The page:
A trip to Gujarat to reunite with the US Fulbright Exchange Teachers in India
It had been a long time since we had been very far out of Kerala. Aside from my 24 hour trip to Chennai which is in the neighboring state of Tamil Nadu, we really haven’t strayed from Kerala since arriving in August. So it was with great anticipation that we boarded our plane on Thursday for the first of two flights that landed us in Ahmedabad, the largest city and former capital of the state of Gujarat. Metropolitan Ahmedabad has just over 5 million people and is the fastest growing city in India and the third fastest growing city on the planet. The place makes our little Thiruvanathapuram feel like a village.
You know you are in India when your aircraft instruction card looks like this...
The purpose of our journey was to attend a weekend meeting and conference of the US Fulbright Exchange Teachers living in India, a group that includes seven of us in total. In addition to my placement in Trivandrum, Kerala, Tracy Groom from Oregon and Mary Stanton from Minnesota are teaching in Delhi, Laura Telep from San Francisco teaches in Gwalior, Jason Cervenac from Ohio is up in Mumbai, Beth Wilkins from Chicago is in Surat (which is also in Gujarat), and Steve Tomb from upstate New York teaches in Ahmedabad and was the major catalyst in making the meeting happen because it almost didn’t.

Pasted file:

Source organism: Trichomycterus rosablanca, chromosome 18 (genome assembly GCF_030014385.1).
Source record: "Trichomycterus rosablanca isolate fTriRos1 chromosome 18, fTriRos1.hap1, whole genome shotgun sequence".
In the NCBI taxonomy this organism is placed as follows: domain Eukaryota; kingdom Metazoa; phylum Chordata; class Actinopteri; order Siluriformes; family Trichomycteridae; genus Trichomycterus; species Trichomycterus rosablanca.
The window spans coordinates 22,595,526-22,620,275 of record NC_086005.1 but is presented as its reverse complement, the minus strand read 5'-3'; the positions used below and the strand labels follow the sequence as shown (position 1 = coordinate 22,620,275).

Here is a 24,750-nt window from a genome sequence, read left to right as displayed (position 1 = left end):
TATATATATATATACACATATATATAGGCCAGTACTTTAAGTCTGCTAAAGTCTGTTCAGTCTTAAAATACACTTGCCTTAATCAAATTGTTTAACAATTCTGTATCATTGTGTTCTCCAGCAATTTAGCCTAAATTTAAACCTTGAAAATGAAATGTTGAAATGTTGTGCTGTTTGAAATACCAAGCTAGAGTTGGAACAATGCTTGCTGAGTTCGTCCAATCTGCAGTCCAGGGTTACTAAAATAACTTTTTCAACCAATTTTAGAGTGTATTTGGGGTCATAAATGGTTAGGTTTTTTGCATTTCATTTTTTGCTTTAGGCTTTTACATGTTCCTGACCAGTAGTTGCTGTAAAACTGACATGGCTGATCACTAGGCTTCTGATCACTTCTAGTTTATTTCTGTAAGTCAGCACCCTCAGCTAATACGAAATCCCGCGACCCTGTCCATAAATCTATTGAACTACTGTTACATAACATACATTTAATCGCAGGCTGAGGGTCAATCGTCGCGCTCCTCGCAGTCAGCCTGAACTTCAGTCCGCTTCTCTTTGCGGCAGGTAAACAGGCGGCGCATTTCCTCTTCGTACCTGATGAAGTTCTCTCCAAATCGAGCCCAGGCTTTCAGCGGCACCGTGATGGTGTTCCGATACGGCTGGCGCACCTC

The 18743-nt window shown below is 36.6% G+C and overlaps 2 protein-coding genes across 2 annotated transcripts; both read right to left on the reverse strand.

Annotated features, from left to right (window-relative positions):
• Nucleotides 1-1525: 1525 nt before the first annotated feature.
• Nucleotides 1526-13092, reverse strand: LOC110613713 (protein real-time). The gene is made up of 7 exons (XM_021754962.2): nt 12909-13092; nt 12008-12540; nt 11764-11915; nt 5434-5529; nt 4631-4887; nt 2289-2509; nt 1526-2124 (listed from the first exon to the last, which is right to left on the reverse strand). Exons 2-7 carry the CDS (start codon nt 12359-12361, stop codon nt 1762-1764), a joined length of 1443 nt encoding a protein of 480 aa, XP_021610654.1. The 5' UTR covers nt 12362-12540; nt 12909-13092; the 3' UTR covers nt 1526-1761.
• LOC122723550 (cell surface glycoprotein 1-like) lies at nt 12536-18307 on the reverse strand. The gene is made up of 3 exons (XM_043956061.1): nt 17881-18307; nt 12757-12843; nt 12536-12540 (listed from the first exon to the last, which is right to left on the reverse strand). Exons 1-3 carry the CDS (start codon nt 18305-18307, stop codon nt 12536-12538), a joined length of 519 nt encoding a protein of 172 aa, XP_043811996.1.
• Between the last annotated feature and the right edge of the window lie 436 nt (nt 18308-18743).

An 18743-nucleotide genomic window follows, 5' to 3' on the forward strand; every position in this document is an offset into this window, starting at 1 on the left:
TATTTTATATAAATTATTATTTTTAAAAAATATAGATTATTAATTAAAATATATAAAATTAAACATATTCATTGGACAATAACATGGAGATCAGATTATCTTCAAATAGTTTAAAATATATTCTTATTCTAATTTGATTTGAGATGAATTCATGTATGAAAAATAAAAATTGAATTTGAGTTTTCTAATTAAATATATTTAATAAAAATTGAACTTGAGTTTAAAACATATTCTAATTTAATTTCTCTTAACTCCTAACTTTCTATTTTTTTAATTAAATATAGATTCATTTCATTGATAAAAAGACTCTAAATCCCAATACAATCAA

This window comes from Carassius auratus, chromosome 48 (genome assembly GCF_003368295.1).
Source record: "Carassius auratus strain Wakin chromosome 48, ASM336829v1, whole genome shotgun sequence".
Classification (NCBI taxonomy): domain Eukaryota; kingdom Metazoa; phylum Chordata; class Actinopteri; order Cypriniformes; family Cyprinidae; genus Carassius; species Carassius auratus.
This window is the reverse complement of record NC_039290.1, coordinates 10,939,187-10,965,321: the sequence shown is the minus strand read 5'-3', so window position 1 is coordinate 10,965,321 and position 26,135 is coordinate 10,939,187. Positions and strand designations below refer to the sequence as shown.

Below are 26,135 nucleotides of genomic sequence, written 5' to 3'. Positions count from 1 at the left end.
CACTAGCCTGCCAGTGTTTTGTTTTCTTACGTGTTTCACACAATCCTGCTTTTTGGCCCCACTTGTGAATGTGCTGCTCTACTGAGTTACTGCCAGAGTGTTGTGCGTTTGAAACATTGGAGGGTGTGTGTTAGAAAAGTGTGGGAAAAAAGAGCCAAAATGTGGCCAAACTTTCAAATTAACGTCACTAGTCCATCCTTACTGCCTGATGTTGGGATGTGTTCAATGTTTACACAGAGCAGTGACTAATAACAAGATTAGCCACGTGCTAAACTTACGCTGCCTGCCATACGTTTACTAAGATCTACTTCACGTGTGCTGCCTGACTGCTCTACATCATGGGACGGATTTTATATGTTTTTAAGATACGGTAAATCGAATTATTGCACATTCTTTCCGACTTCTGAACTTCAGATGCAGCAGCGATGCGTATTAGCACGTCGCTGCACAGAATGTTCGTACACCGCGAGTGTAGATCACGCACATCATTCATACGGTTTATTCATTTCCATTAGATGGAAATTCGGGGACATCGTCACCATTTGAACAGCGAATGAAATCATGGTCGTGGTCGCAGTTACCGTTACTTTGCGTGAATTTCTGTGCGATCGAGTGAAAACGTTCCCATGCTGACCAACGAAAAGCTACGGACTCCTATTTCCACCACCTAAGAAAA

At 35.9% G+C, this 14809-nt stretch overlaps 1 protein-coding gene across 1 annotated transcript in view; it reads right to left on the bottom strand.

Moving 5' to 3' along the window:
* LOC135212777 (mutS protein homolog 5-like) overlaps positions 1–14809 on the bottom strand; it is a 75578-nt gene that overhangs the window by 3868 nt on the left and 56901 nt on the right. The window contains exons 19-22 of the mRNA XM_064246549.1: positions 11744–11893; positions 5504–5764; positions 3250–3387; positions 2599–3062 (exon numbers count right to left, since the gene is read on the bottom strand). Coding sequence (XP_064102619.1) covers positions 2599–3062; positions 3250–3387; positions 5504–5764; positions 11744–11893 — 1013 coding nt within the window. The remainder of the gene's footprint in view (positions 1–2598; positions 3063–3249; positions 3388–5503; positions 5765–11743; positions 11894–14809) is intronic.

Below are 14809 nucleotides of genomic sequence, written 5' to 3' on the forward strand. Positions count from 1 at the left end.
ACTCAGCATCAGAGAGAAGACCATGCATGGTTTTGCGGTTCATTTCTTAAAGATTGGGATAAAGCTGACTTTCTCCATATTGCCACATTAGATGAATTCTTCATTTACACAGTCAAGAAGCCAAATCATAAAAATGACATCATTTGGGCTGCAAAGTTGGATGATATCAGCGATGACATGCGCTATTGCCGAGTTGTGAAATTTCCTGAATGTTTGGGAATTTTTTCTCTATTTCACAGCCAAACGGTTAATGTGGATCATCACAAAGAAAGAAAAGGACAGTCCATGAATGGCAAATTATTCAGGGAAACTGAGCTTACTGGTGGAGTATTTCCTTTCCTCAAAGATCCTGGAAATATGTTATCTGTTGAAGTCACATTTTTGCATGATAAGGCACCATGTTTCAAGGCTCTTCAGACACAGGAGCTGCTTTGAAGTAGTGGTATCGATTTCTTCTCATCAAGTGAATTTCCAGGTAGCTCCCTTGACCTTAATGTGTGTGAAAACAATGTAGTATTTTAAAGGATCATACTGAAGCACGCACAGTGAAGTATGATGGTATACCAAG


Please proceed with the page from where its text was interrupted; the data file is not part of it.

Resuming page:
Normally, the United States India Education Foundation (USIEF), the group that administers the Fulbright programs in India, organizes a conference for the teacher to allow for sharing and discussion about our experiences. This year, however, we received an email in October basically saying “Sorry, there will be no conference this year” with no reason given. To make a long story short, Laura and Steve Tomb designed a program for our own conference and convinced the US Fulbright program to fund it. So our family enjoyed a wonderful weekend in Ahmedabad.
Our day on Thursday didn’t start out very promising – as I sipped my tea and munched my toast, a text message came over the phone from Air India informing us that our flight that afternoon had been cancelled. Given that the second leg of our journey was on a different airline, that was particularly bad news. However, Jenn called Air India and an hour later and was told that our flight was back on again. Anyone having dealt with Air India before would not be surprised by this sort of thing.
When we arrived in Ahmedabad we were picked up by one of four vehicles employed for us for the weekend and brought to the Rajpath Club, a huge private health club / function facility where we met up with the other teachers and their families who had arrived earlier. It was great to see everyone – our little cohort connected with each other quite well during orientations in Washington and Delhi and we have been keeping in touch via our Google group and Skype, but it was fun to be together again in person. It was particularly enjoyable for the kids – Laura has nine year old twin girls and Steve has ten year old triplet boys, so among us we have a group of seven kids between the ages of nine and eleven and they have quite a raucous good time together.
Living it up at the Rajpath Club.